RAWA, aka the Restoration of America’s Wire Act, was quietly introduced to the Senate by GOP presidential hopeful Lindsey Graham on Wednesday.
The bill, which was presented to the House at the beginning of the year by Representative Jason Chaffetz, would ban online gambling at a federal level, with the exception of horseracing and fantasy sports. It is supported by Marco Rubio, who is also running for president in 2016 on the Republican ticket.
But Graham was slammed yesterday by John Pappas of the Poker Players Alliance, who questioned the timing of the bill. Congress had adjourned early so that politicians would be able to attend services in South Carolina to commemorate the Charleston shooting victims, and South Carolina is Graham’s home state.
“As the eyes of the nation are focused on South Carolina following the recent tragic event, I think I speak for most Americans when I express profound disappointment in Senator Graham for choosing this time to advance a bill for the sole benefit of a billionaire political donor,” said Pappas.
Adelson’s Power Over Politicians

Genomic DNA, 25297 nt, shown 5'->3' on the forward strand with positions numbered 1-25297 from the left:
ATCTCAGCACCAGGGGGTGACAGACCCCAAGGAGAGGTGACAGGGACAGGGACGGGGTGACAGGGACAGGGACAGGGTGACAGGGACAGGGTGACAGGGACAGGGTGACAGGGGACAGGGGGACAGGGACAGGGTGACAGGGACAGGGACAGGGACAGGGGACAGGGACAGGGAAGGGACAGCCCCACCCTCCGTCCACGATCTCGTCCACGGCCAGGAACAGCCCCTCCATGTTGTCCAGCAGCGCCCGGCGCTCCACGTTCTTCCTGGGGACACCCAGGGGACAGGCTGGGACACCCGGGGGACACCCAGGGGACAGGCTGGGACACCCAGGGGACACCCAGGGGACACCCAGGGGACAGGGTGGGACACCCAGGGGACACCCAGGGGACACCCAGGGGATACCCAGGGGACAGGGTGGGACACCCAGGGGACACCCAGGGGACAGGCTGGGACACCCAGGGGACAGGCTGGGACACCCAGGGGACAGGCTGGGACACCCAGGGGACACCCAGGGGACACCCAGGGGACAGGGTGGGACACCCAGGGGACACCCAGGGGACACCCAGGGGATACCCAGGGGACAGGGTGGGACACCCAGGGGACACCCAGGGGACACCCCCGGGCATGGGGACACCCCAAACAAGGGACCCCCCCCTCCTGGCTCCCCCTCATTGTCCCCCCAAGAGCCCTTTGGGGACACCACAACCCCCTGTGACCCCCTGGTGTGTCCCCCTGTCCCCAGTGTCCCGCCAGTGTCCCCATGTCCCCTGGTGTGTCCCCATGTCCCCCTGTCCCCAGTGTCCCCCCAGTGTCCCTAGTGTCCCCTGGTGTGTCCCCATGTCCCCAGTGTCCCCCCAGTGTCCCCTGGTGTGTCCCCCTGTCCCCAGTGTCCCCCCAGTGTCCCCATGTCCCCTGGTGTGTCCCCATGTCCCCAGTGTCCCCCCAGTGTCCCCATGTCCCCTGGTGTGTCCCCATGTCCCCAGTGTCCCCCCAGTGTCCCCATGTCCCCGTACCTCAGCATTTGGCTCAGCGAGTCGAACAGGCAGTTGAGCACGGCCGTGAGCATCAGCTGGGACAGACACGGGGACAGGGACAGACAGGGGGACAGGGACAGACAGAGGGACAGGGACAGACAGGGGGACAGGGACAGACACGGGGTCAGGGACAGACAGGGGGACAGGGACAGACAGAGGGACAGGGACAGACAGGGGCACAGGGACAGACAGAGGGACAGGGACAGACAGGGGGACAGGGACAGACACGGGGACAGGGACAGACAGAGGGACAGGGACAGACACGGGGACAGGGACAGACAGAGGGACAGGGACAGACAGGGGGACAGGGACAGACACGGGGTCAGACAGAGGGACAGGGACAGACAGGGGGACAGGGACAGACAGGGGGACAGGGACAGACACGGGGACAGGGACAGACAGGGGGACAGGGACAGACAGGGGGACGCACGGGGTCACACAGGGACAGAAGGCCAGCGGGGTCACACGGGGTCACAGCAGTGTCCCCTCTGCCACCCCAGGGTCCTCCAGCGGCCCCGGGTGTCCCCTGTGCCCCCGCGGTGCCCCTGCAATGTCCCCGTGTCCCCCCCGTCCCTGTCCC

Graham has denied that his enthusiasm for RAWA is linked to possible campaign donations from billionaire casino mogul Sheldon Adelson.While Adelson has yet to pledge support to one specific candidate, he has vowed to spend “whatever it takes” to eradicate online gambling in the US, and Graham’s interest in the issue coincided with Adelson’s decision to contribute to his reelection campaign last year.
“Sheldon Adelson’s power over politicians, especially those running for president, is significant, but Congress must show it is stronger,” warned Pappas. “Online poker licensing and regulation is the only way to ensure consumers are protected and Americans who want to play poker online, have a safe way to do so.”
This was the same day that Pappas was in California to testify at a hearing of the state’s General Assembly Committee on Governmental Organization on the regulation and legalization of online poker.
“As a player organization, the Poker Players Alliance takes consumer protections very seriously,” he told the hearing. “Given the unjustifiable position of Internet poker prohibitionist, I would argue that we are advocating for a far more reasonable and effective approach to consumer protections than those who would simply stick their heads in the sand.”
Due to a lack of consensus among California’s gambling industry stakeholders, a bill to regulate online poker is very unlikely to be passed by the state’s legislature this year. It appears that RAWA probably stands even less of a chance to be approved by Congress.
Tainted by accusations of cronyism and of interference with states’ rights, it remains an unpopular piece of legislation on Capitol Hill. California’s stakeholders will hope this is indeed the case, or their bickering will cost them dearly.